21 September 2011
Guillermo Escofet of Informa Telecoms & Media has been looking at Mobile ‘Near-field Communications’ services. This is one of those real opportunities that sees mobile extending the possibilities of what can be done with near-field-communication technology, not only introducing a whole new NFC operating mode – peer-to-peer – but also extending into exciting new areas, such as augmented reality.
Beyond payments, Escofet reckons that great potential exists for mobile NFC in the areas of transportation, access controls, and CRM and marketing, including couponing and smart posters/packaging.
But mobile NFC is not moving into a vacuum. There are other mobile technologies, such as SMS and QR codes, as well as pre-existing contactless-smart-card implementations that will compete and coexist with mobile NFC, and the ‘added value’ that mobile NFC can bring in relation to these other enablers varies from service to service.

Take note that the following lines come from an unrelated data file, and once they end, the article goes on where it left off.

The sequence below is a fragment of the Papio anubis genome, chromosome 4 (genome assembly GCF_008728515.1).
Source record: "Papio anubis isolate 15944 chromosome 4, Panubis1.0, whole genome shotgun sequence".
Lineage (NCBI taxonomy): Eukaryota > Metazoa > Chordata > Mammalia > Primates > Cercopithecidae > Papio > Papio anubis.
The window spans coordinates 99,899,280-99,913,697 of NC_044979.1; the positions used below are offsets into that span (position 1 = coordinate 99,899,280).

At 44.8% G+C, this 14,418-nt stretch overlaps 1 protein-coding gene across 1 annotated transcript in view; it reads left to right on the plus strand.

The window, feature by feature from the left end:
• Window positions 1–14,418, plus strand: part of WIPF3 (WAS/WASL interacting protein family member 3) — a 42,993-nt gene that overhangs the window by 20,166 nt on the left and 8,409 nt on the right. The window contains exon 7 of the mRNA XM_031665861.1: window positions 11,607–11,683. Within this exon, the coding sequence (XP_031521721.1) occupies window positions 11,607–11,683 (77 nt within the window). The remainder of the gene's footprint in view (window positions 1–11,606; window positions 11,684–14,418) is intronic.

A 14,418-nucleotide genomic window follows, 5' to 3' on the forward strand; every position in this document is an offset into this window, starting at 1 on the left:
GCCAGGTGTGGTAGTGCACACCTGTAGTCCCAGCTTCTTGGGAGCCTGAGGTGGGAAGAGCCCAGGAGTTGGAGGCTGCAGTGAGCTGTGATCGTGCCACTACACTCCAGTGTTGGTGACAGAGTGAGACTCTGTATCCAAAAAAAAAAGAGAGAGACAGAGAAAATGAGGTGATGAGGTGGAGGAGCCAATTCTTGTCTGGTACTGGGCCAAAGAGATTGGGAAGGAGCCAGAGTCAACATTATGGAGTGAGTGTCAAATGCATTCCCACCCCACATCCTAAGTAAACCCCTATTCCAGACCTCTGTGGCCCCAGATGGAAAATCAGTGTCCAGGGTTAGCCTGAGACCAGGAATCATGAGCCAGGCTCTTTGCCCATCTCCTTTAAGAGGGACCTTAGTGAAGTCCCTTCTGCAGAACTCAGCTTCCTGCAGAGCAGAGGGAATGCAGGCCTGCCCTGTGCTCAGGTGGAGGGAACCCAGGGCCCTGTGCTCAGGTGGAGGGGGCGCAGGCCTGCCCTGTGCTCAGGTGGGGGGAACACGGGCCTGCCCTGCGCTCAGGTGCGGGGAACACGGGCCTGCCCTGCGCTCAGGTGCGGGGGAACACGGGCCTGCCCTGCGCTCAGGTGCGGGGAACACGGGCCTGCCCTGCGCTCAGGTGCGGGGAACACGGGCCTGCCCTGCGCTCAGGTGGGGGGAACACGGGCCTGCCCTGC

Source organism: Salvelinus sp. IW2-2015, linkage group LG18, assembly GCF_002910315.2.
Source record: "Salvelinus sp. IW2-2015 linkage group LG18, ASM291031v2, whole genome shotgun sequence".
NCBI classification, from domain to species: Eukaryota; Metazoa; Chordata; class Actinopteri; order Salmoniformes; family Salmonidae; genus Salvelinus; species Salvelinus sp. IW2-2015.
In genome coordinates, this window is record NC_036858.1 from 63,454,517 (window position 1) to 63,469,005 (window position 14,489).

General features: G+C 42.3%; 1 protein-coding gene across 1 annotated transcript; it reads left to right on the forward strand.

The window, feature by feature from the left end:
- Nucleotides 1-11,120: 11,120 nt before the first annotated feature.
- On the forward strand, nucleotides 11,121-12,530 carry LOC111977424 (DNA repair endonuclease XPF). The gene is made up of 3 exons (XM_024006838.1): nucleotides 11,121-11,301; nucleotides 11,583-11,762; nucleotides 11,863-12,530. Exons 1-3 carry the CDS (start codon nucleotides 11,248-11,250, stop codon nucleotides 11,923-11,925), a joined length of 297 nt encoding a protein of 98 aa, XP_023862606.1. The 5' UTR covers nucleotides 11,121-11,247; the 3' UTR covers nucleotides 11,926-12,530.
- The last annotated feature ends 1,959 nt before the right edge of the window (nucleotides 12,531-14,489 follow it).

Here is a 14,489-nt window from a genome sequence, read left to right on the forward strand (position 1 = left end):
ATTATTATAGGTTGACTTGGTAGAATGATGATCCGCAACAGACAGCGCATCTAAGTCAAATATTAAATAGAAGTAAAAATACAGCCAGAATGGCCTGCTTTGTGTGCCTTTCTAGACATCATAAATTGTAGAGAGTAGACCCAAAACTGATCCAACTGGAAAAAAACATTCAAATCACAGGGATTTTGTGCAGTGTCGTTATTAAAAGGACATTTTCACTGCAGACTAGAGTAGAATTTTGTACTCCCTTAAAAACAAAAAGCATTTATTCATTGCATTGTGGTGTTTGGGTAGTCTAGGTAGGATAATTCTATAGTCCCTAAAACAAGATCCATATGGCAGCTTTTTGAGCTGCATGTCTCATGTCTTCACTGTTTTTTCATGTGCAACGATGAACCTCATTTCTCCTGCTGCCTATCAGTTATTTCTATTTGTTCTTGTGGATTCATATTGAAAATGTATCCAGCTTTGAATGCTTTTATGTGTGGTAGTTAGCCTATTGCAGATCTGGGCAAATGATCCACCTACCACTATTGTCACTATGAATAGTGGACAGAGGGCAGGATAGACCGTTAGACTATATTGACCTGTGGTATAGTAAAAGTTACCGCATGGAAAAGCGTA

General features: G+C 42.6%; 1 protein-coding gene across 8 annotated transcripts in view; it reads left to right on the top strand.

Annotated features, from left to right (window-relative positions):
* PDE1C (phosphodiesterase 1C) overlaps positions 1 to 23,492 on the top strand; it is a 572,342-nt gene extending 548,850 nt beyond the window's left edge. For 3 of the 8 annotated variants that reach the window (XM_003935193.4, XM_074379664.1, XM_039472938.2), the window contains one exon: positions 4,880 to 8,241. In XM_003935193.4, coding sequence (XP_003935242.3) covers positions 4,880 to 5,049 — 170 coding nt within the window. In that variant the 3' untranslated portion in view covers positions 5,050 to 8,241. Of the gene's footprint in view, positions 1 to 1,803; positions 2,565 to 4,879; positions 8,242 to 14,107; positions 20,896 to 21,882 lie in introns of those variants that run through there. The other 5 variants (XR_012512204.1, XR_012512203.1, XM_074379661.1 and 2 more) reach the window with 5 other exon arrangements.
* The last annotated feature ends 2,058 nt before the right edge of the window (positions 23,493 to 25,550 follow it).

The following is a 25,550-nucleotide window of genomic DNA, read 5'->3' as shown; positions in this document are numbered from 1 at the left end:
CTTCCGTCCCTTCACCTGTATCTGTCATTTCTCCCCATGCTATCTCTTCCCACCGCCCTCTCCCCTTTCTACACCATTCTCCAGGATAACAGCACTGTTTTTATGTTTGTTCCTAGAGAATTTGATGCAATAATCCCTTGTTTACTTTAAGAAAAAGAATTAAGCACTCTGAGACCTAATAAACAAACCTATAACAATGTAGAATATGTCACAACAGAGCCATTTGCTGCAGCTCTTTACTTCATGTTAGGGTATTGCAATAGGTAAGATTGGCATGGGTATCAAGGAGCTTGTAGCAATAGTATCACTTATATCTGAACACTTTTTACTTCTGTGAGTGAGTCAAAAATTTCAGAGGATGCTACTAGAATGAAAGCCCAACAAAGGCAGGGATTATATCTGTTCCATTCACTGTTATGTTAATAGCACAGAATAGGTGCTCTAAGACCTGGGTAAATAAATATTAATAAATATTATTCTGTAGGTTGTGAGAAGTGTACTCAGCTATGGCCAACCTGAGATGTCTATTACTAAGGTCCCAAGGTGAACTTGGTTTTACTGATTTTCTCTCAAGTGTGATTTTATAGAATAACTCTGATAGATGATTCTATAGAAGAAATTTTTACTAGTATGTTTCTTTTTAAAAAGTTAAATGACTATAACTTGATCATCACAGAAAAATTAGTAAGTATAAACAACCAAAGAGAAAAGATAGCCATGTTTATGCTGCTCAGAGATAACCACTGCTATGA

So what is it?
Near-field communication (NFC) is a wireless technology that operates at very close range – 4cm at the most – in the unlicensed 13.56MHz band. It is suitable for end-user-initiated, or pull, activities and, because of its close range, is less prone to interference and therefore more secure.
There are three main operating modes for NFC – tag reading and writing; peer-to-peer; and card emulation – and numerous applications for each (see fig. 1).
The end-user generates a radio-frequency (RF) field with his NFC device, which, in most…
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